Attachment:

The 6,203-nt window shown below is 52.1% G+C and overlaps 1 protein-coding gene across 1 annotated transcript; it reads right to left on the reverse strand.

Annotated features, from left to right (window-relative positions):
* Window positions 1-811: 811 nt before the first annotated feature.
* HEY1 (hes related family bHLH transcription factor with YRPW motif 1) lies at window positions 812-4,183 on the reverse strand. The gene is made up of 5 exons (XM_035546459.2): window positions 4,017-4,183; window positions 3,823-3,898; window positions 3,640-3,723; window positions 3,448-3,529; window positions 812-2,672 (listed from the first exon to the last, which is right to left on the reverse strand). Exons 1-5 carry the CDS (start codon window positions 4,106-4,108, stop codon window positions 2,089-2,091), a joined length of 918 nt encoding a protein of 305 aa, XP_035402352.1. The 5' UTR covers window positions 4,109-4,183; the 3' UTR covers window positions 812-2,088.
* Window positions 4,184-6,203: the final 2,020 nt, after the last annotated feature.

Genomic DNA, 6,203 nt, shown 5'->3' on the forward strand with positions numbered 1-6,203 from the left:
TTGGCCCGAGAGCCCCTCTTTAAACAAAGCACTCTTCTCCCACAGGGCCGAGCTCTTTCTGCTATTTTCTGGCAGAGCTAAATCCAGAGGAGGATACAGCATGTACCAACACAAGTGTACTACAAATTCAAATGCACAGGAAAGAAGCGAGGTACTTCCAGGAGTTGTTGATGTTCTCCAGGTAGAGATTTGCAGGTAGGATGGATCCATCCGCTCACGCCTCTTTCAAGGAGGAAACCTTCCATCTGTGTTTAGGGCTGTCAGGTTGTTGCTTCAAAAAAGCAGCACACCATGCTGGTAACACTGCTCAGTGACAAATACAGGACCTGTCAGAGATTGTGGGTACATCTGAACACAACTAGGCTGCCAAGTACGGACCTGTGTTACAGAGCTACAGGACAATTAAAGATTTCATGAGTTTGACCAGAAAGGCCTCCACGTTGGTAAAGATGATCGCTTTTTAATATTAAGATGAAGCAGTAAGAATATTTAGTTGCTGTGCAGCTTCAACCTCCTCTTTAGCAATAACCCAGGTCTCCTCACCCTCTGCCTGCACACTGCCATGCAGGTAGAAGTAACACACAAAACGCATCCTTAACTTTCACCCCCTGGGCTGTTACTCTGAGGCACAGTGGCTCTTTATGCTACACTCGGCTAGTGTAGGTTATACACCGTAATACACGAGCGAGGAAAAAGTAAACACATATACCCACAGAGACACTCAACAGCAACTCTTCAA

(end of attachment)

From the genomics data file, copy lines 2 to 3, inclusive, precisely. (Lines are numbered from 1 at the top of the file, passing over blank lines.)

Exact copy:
Annotated features, from left to right (window-relative positions):
* Window positions 1-811: 811 nt before the first annotated feature.